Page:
Every once in a while I find myself ruminating on a piece of scripture in a curious sort of way. Not that ruminating on scripture is curious, rather I mean that I get curious about what I’m ruminating on. This happened recently with Philippians 4 and that oft-quoted passage:
Do not be anxious about anything, but in everything, by prayer and petition, with thanksgiving, present your requests to God. And the peace of God, which transcends all understanding, will guard your hearts and your minds in Christ Jesus.
I don’t know about you, but I am in desperate need of that peace that transcends understanding.
And so even though this is one of those verses that fades into the background of familiarity, I found myself wanting a piece of that peace badly enough that I took a second look. What, exactly, is it that I must do to get some of that peace?
The first part, don’t be anxious, seems a bit of any oxymoron since if I wasn’t anxious I wouldn’t be seeking so desperately for peace to begin with. It’s a bit like saying, don’t be sad and you’ll receive happiness. But okay, I guess I can see where letting go of worry will help me on the peace journey.
The next part, presenting requests to God through prayer and petition, I’ve got down. I’m asking Him in everything all right. And asking Him, and asking Him…
But the word that snagged me, the single word out of this whole piece of scripture that I found myself really thinking about, was the way in which we are supposed to ask.
If this is the lynchpin – if the manner in which I ask for God’s help is what manifests peace in my life – then I want to know what this means. I want to know exactly what it means to ask with thanksgiving. The more I thought about this single word, the more complex it appeared. Here are a few of the ways I think we approach God with Thanksgiving:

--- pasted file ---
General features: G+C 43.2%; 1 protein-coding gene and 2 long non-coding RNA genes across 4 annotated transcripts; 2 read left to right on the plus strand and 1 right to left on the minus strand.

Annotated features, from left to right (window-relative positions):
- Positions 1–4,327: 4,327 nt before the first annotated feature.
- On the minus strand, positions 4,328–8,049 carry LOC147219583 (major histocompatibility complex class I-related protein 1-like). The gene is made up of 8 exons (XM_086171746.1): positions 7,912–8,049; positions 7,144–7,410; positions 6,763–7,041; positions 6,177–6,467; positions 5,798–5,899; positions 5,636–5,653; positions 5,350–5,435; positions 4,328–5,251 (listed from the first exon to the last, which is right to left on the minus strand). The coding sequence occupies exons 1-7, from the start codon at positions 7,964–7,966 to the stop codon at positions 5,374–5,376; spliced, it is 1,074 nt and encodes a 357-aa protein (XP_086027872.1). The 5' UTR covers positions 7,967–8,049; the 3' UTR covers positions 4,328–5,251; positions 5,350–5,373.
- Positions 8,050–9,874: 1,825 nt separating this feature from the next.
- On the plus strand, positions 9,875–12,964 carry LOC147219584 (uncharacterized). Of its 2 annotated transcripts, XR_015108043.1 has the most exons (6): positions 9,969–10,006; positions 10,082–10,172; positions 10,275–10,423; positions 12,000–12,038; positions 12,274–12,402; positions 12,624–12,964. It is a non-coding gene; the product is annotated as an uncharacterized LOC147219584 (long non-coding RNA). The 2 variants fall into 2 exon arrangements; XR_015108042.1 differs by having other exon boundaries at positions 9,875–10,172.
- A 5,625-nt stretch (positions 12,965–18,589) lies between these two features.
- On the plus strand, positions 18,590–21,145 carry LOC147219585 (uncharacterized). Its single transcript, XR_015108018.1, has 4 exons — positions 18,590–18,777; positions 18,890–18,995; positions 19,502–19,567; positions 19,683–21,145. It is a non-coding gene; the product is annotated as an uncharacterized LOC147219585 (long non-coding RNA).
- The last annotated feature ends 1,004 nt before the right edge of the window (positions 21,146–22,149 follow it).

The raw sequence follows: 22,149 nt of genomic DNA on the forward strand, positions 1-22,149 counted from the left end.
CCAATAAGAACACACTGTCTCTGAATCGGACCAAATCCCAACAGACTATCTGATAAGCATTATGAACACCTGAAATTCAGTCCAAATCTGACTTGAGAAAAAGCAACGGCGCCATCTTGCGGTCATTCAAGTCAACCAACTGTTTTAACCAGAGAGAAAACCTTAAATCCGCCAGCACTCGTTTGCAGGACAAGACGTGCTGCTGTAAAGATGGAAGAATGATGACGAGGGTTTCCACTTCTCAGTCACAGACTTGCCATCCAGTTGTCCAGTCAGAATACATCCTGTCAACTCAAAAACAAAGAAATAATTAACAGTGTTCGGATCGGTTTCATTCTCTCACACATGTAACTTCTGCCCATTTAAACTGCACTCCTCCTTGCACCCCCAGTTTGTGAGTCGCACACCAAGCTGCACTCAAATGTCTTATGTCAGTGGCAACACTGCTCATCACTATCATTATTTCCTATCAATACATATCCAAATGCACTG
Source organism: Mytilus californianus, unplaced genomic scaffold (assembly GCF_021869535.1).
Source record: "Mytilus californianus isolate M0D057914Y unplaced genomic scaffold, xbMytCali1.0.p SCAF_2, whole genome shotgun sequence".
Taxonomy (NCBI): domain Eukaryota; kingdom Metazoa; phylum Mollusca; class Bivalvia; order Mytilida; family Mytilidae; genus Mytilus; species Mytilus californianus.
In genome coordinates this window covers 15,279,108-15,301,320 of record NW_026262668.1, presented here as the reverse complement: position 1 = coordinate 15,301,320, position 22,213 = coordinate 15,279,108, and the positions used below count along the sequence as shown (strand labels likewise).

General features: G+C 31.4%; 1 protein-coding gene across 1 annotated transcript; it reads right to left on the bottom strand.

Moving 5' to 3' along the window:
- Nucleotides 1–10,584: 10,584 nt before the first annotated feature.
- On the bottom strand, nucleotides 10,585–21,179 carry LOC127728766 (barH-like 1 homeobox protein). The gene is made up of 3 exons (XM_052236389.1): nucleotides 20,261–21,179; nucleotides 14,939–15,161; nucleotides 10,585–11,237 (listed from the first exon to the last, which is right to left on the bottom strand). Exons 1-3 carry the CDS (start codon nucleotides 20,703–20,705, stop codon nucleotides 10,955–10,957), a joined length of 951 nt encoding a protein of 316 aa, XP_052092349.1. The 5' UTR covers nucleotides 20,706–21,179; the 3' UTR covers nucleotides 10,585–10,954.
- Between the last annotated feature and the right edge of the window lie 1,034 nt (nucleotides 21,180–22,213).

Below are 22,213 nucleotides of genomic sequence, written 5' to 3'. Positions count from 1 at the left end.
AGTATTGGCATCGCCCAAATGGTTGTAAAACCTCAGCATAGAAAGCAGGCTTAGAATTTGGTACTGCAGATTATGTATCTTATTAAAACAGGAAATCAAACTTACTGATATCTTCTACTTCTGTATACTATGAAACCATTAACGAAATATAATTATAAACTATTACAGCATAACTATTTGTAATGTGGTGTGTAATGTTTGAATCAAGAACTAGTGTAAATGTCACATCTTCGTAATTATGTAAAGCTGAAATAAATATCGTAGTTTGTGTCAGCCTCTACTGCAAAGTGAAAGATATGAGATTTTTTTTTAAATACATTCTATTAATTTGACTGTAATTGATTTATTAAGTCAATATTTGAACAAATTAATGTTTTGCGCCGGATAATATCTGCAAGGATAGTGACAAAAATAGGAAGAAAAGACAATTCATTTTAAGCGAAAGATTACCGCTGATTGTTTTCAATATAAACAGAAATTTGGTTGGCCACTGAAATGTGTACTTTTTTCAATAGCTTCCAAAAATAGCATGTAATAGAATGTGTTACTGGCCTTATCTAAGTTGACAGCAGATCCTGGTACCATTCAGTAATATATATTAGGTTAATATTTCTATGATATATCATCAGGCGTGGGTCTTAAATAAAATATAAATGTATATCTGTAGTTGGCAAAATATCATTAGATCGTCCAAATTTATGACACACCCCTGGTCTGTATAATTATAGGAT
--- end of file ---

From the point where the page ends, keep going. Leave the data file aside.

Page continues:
With gratefulness for what we already have. It’s easy to say but not always so easy to do when our hearts are breaking or fear has camped on our doorstep. The need we are presenting to God can feel all-consuming. How can we think of anything else when our request looms so large before us? But genuinely meditating on the things we are grateful for is the first step to asking God with thanksgiving.
With gratefulness for what we will have. This aspect of thanksgiving expresses trust that God is answering our plea in the best possible way, recognizing His wisdom and His timing and His providence. Even when we do not see positive change, we can know that God is working behind the scenes. And along the way we can thank God for the small progresses, the small hopes, the small glimpses that He is indeed working all things together for our good.
With grateful boldness. Our Father does not want us to ask in a sniveling, unworthy kind of way. Instead, Jesus said, ask and it will be given to you. If you who are sinners know how to give good gifts to your children, how much more will your Father in heaven give to you all that you need?
Boldly approach the throne of grace. As children of God we have been given a deep assurance of the Father’s love for us. He wants us to come to Him with every prayer and petition, knowing that He will hear us. Be bold.
Our Father has given us the promise that we can come to Him with every request and need. Let us lay our requests before him with thanksgiving.
Janet Beagle, Ph.D. serves as director of graduate programs for Purdue University’s College of Engineering and is a writer, a Bible study teacher, and a student of God’s word. In her spare time, she likes to eat other people’s cooking and hike with her dog, Marly, who recently passed away but is not forgotten. Read more of Janet’s Christian reflections at www.mustardpatch.org.